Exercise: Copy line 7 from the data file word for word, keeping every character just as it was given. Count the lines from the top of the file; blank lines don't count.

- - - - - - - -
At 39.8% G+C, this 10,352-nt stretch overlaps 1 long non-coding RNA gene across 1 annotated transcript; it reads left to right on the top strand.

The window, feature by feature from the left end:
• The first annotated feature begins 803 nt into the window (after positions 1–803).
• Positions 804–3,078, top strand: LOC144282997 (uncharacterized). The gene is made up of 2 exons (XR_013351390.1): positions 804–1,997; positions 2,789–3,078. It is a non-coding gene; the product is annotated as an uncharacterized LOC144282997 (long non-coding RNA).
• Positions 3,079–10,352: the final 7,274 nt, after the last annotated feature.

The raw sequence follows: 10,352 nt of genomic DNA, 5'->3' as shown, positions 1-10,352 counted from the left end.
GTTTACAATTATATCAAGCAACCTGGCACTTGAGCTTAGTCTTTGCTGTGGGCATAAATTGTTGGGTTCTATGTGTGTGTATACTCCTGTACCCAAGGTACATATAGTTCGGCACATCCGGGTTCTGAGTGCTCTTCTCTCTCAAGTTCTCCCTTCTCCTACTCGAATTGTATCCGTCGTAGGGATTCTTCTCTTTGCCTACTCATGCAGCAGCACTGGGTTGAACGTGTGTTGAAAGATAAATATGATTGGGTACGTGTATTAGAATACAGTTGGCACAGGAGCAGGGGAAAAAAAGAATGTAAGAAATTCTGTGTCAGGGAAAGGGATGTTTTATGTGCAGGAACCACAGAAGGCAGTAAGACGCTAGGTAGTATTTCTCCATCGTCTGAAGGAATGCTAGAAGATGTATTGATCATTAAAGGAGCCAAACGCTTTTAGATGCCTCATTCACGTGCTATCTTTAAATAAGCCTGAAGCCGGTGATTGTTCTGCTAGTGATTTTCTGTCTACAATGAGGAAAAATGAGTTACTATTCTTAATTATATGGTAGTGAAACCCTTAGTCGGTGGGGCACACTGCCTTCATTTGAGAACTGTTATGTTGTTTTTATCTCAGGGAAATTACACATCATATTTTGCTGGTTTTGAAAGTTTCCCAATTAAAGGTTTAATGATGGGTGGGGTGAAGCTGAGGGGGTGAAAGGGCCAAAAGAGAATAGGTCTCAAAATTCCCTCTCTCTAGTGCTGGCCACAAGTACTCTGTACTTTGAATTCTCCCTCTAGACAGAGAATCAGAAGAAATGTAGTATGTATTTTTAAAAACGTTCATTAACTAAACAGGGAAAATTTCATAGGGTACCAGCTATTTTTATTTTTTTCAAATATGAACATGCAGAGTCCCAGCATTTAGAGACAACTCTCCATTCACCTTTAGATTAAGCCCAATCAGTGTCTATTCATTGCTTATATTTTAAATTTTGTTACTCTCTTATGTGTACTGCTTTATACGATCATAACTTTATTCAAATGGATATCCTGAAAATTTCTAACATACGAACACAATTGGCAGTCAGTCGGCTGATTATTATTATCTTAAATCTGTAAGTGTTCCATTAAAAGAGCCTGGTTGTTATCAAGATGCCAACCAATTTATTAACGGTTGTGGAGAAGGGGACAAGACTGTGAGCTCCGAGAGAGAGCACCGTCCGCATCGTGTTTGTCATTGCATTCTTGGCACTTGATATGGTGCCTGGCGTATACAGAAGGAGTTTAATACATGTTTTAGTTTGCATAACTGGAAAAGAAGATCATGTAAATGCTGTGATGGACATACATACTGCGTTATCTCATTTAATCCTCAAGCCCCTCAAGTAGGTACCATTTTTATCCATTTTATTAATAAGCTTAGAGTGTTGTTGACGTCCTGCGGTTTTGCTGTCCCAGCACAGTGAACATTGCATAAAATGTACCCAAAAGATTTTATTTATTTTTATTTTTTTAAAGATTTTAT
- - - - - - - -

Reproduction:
GTTTACAATTATATCAAGCAACCTGGCACTTGAGCTTAGTCTTTGCTGTGGGCATAAATTGTTGGGTTCTATGTGTGTGTATACTCCTGTACCCAAGGTACATATAGTTCGGCACATCCGGGTTCTGAGTGCTCTTCTCTCTCAAGTTCTCCCTTCTCCTACTCGAATTGTATCCGTCGTAGGGATTCTTCTCTTTGCCTACTCATGCAGCAGCACTGGGTTGAACGTGTGTTGAAAGATAAATATGATTGGGTACGTGTATTAGAATACAGTTGGCACAGGAGCAGGGGAAAAAAAGAATGTAAGAAATTCTGTGTCAGGGAAAGGGATGTTTTATGTGCAGGAACCACAGAAGGCAGTAAGACGCTAGGTAGTATTTCTCCATCGTCTGAAGGAATGCTAGAAGATGTATTGATCATTAAAGGAGCCAAACGCTTTTAGATGCCTCATTCACGTGCTATCTTTAAATAAGCCTGAAGCCGGTGATTGTTCTGCTAGTGATTTTCTGTCTACAATGAGGAAAAATGAGTTACTATTCTTAATTATATGGTAGTGAAACCCTTAGTCGGTGGGGCACACTGCCTTCATTTGAGAACTGTTATGTTGTTTTTATCTCAGGGAAATTACACATCATATTTTGCTGGTTTTGAAAGTTTCCCAATTAAAGGTTTAATGATGGGTGGGGTGAAGCTGAGGGGGTGAAAGGGCCAAAAGAGAATAGGTCTCAAAATTCCCTCTCTCTAGTGCTGGCCACAAGTACTCTGTACTTTGAATTCTCCCTCTAGACAGAGAATCAGAAGAAATGTAGTATGTATTTTTAAAAACGTTCATTAACTAAACAGGGAAAATTTCATAGGGTACCAGCTATTTTTATTTTTTTCAAATATGAACATGCAGAGTCCCAGCATTTAGAGACAACTCTCCATTCACCTTTAGATTAAGCCCAATCAGTGTCTATTCATTGCTTATATTTTAAATTTTGTTACTCTCTTATGTGTACTGCTTTATACGATCATAACTTTATTCAAATGGATATCCTGAAAATTTCTAACATACGAACACAATTGGCAGTCAGTCGGCTGATTATTATTATCTTAAATCTGTAAGTGTTCCATTAAAAGAGCCTGGTTGTTATCAAGATGCCAACCAATTTATTAACGGTTGTGGAGAAGGGGACAAGACTGTGAGCTCCGAGAGAGAGCACCGTCCGCATCGTGTTTGTCATTGCATTCTTGGCACTTGATATGGTGCCTGGCGTATACAGAAGGAGTTTAATACATGTTTTAGTTTGCATAACTGGAAAAGAAGATCATGTAAATGCTGTGATGGACATACATACTGCGTTATCTCATTTAATCCTCAAGCCCCTCAAGTAGGTACCATTTTTATCCATTTTATTAATAAGCTTAGAGTGTTGTTGACGTCCTGCGGTTTTGCTGTCCCAGCACAGTGAACATTGCATAAAATGTACCCAAAAGATTTTATTTATTTTTATTTTTTTAAAGATTTTAT